Switzerland has always been a multilingual country – and is becoming a place of ever more languages. Since 2000, the number of residents who do not speak an official Swiss language as their main language has more than doubled. In fact tripled since 1990, according to the Federal Statistics Office.
The language map has changed dramatically in the last four decades. The proportion of people who speak German, Italian and Romansh as their first language has reduced, while those who speak a non-Swiss language has increased. Is this the result of migration?
Yes and no. The marked rise in foreign tongues also has something to do with the way statistics are compiled. Since 2010, the survey of mother tongues has expanded to include more options to list as a first language. Before then it simply wasn’t possible to record certain languages. This change has exaggerated the statistical trend of more foreign tongues being spoken in Switzerland.
Albanian and English on the rise
After Italian, which counts as both a national language and the tongue of migrants, the most frequently spoken foreign languages are English and Portuguese. With its status as the international language, English is the most widely distributed foreign tongue throughout Switzerland, followed closely by Albanian. Spanish has lost some ground.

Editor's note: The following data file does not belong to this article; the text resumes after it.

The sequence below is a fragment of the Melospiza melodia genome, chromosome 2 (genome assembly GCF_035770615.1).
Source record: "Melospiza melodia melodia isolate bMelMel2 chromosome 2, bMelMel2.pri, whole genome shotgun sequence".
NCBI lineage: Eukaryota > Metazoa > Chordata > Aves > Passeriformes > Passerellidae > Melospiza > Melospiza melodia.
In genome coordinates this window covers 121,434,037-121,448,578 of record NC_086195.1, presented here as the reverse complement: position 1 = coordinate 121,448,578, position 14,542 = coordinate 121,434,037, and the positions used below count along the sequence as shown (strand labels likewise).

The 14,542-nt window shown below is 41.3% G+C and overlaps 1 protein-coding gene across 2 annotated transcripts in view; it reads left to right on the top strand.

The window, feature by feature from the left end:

Language of work? High German and English
People who come to Switzerland for jobs are most likely to find themselves - statistically speaking at least - in a Swiss German working environment. That is the case for 42% of Swiss residents.
But the Swiss are adapting to an ever more international workplace. This results in more High German and English being spoken at work. Twice as many people speak High German or English at work than they do at home.
Correction: An earlier version of this story asserted that the number of residents not speaking an official Swiss language had doubled. We erroneously left out the phrase 'as their main language'.